Chapter 34

Endocrinology involves the study of glands that secrete hormones into the circulation for effects at distant target sites. Classic endocrine glands include organs like the pituitary gland, thyroid and parathyroid glands, pancreatic islets, adrenal glands, ovaries, and testes. It is now clear that hormones are also secreted from nontraditional endocrine organs and play critical roles in the regulation of physiologic processes. Examples of such organs include the heart (natriuretic peptides), kidney (renin and erythropoietin), adipose tissue (leptin, adiponectin, and irisin), and gut (cholecystokinin and incretins). Once in the circulation, hormones bind to receptors on target tissues to elicit biological effects. Target tissues for some hormones (eg, glucocorticoid, thyroid hormone) can be numerous, reflecting the wide distribution of receptors, while other tissues may have a more limited distribution (eg, androgens). Because hormone receptors can be so ubiquitous throughout the body, the presence or absence of a single hormone can have multiple effects on one or more organ systems, including the cardiovascular system. This chapter considers most of the common and some uncommon endocrinopathies that can affect the heart, addressing specifically how they can be recognized and treated to best restore cardiovascular health.

The cardiovascular signs and symptoms of thyroid disease are some of the most characteristic and clinically relevant signs and symptoms seen. Both hyperthyroidism and hypothyroidism produce changes in cardiac contractility, myocardial oxygen consumption, cardiac output, blood pressure, and systemic vascular resistance. Although it is well known that hyperthyroidism can produce atrial fibrillation, it is less well recognized that hypothyroidism predisposes to ventricular dysrhythmias. The importance of the recognition of the effects of thyroid disease on the heart is highlighted by the recognition that restoration of normal thyroid function in almost all cases reverses the abnormal cardiovascular changes.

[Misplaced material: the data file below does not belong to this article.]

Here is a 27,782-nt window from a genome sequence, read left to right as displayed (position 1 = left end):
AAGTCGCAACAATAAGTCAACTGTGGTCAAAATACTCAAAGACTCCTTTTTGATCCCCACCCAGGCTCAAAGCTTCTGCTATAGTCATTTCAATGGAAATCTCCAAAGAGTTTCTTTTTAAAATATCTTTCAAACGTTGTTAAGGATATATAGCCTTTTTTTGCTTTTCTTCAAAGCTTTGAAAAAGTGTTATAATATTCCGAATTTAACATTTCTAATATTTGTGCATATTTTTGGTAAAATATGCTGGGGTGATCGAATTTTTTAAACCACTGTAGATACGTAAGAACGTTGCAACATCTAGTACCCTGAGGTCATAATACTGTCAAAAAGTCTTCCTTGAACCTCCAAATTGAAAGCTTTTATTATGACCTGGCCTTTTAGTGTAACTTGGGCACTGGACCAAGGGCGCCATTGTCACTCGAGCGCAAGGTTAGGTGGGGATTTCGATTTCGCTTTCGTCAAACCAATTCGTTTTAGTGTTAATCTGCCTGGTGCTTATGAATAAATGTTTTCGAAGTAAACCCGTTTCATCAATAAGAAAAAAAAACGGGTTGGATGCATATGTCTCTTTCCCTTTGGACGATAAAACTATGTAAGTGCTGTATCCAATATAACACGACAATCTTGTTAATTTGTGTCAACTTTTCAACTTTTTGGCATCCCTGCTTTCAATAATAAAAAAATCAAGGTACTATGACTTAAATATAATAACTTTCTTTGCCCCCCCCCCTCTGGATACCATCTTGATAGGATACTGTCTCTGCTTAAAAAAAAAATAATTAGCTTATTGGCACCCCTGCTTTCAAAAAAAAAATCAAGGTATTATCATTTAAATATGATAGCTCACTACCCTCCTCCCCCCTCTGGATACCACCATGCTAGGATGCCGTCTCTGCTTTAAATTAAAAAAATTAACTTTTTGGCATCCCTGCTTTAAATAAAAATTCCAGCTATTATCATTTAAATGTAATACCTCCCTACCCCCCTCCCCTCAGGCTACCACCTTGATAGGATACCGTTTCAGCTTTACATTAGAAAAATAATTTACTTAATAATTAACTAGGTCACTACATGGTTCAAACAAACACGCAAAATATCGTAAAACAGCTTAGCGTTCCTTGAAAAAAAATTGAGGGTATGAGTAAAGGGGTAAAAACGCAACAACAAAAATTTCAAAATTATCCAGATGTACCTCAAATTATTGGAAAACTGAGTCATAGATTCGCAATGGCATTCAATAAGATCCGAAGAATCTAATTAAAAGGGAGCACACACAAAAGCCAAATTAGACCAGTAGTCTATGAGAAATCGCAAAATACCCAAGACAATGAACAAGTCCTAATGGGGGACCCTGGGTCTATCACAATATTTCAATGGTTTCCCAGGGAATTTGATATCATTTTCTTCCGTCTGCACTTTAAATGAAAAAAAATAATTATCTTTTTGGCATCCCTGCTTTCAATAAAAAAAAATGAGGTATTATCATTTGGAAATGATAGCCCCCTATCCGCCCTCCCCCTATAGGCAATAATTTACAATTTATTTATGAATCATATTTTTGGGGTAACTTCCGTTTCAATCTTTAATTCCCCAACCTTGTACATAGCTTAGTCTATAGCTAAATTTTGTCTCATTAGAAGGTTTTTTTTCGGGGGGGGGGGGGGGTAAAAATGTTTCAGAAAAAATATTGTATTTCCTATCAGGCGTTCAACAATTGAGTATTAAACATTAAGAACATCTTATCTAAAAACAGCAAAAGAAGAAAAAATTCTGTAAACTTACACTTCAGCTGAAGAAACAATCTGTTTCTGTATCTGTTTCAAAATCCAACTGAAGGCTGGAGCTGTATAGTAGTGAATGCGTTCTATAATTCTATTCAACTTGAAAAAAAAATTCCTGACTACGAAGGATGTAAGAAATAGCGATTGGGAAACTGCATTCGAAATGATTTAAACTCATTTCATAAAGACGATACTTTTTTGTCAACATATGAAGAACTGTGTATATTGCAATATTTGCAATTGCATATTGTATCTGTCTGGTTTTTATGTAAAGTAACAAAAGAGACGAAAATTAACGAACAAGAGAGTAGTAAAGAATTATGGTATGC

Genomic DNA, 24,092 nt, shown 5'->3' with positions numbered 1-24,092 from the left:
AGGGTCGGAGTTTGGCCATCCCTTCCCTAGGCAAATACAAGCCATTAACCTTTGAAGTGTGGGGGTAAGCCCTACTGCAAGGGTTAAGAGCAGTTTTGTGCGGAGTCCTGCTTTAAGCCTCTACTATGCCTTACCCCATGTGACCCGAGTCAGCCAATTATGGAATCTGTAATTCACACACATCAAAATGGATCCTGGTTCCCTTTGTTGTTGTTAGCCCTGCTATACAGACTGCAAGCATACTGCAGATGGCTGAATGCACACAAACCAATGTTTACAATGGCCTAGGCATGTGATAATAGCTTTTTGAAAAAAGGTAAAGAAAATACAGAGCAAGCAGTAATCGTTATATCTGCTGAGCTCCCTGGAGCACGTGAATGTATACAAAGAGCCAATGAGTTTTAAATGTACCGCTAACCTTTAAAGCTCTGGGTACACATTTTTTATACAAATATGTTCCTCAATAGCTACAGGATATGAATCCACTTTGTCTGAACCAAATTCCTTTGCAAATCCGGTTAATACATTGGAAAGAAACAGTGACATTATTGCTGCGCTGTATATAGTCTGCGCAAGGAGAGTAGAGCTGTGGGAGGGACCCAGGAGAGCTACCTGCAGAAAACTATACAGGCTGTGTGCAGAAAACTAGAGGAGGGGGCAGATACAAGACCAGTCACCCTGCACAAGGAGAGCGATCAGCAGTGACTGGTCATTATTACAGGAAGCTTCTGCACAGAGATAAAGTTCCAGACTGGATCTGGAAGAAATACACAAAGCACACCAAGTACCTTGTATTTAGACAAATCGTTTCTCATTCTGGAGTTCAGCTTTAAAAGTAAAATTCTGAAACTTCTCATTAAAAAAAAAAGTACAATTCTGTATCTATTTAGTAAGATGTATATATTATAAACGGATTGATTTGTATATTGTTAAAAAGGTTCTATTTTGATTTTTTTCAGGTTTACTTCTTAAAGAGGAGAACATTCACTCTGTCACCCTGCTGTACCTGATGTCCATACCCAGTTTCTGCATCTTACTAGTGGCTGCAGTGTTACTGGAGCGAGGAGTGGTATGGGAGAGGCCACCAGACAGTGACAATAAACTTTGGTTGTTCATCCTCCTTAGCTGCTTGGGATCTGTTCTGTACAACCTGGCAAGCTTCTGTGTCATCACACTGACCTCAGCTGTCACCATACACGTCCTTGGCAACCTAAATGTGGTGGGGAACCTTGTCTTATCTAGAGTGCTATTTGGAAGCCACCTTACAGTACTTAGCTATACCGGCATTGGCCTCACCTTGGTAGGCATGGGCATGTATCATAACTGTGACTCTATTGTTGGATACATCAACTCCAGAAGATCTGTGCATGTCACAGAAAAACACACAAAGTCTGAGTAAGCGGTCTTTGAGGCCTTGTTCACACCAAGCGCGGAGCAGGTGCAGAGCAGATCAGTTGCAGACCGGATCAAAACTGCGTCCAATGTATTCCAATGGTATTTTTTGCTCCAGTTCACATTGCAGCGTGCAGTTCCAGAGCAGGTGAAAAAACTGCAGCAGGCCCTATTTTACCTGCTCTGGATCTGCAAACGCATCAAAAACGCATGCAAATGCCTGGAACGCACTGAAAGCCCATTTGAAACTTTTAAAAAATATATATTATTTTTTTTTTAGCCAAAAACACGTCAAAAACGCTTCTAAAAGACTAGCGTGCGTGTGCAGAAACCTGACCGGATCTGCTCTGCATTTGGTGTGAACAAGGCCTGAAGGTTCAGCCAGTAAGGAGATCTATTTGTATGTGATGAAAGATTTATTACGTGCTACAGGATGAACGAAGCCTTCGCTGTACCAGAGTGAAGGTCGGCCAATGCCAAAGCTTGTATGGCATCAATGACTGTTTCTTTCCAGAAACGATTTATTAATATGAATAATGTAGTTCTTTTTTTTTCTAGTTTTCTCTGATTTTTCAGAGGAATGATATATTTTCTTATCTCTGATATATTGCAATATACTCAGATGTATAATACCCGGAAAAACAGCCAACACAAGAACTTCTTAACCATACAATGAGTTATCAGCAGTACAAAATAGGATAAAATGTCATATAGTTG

Thyroid disease is quite common, affecting approximately 9–15% of the adult female population and a smaller percentage of males. This gender-specific prevalence likely results from autoimmune causes for the most common forms of thyroid disease, such as Graves and Hashimoto disease. However, with advancing age, especially beyond the eighth decade of life, the incidence of disease in males increases to equal that of females.

Thyroid hormone regulates oxidative and metabolic processes throughout the body by directing cellular protein synthesis at the nuclear level. Nongenomic actions of thyroid hormones have also been recognized based on rapid tissue responses that take place before RNA transcription could occur and by recognition of triiodothyronine (T3) and thyroxine (T4) binding sites outside of the nucleus. Both overproduction and underproduction of thyroid hormone can disrupt normal metabolic function. Under the control of pituitary release of thyroid-stimulating hormone (TSH), the thyroid gland secretes T4 and T3, mostly bound to plasma proteins. The free, or unbound, fraction of hormone negatively feeds back at the level of the hypothalamus and pituitary to suppress further release of thyroid-releasing hormone (TRH) and TSH.

### Cardiovascular Effects of Thyroid Hormones

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